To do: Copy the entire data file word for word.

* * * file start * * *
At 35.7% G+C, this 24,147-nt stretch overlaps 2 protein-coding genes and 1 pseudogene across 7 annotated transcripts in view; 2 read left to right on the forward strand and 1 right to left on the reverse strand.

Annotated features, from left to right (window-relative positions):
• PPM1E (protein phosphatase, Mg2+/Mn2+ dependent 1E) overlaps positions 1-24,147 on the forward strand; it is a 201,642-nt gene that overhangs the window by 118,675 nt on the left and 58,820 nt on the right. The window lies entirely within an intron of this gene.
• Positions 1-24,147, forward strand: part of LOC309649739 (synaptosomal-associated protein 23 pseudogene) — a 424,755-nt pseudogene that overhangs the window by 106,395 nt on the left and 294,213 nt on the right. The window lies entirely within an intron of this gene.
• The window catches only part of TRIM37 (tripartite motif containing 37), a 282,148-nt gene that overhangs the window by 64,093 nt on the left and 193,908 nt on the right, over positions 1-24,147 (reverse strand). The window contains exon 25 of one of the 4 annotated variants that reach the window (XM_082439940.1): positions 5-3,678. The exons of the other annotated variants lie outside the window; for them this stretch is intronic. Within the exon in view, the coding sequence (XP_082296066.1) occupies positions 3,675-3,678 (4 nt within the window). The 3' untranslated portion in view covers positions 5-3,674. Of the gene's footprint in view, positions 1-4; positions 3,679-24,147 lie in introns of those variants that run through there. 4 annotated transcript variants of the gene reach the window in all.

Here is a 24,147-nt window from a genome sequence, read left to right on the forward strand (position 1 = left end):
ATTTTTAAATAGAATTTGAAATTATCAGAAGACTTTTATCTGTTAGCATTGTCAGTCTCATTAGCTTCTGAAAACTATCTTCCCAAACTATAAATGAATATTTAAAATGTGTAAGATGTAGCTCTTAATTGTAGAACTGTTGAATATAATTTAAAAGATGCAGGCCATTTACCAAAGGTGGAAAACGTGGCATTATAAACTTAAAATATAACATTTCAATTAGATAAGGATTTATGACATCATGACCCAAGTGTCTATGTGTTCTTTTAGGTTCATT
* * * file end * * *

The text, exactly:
At 35.7% G+C, this 24,147-nt stretch overlaps 2 protein-coding genes and 1 pseudogene across 7 annotated transcripts in view; 2 read left to right on the forward strand and 1 right to left on the reverse strand.

Annotated features, from left to right (window-relative positions):
• PPM1E (protein phosphatase, Mg2+/Mn2+ dependent 1E) overlaps positions 1-24,147 on the forward strand; it is a 201,642-nt gene that overhangs the window by 118,675 nt on the left and 58,820 nt on the right. The window lies entirely within an intron of this gene.
• Positions 1-24,147, forward strand: part of LOC309649739 (synaptosomal-associated protein 23 pseudogene) — a 424,755-nt pseudogene that overhangs the window by 106,395 nt on the left and 294,213 nt on the right. The window lies entirely within an intron of this gene.
• The window catches only part of TRIM37 (tripartite motif containing 37), a 282,148-nt gene that overhangs the window by 64,093 nt on the left and 193,908 nt on the right, over positions 1-24,147 (reverse strand). The window contains exon 25 of one of the 4 annotated variants that reach the window (XM_082439940.1): positions 5-3,678. The exons of the other annotated variants lie outside the window; for them this stretch is intronic. Within the exon in view, the coding sequence (XP_082296066.1) occupies positions 3,675-3,678 (4 nt within the window). The 3' untranslated portion in view covers positions 5-3,674. Of the gene's footprint in view, positions 1-4; positions 3,679-24,147 lie in introns of those variants that run through there. 4 annotated transcript variants of the gene reach the window in all.

Here is a 24,147-nt window from a genome sequence, read left to right on the forward strand (position 1 = left end):
ATTTTTAAATAGAATTTGAAATTATCAGAAGACTTTTATCTGTTAGCATTGTCAGTCTCATTAGCTTCTGAAAACTATCTTCCCAAACTATAAATGAATATTTAAAATGTGTAAGATGTAGCTCTTAATTGTAGAACTGTTGAATATAATTTAAAAGATGCAGGCCATTTACCAAAGGTGGAAAACGTGGCATTATAAACTTAAAATATAACATTTCAATTAGATAAGGATTTATGACATCATGACCCAAGTGTCTATGTGTTCTTTTAGGTTCATT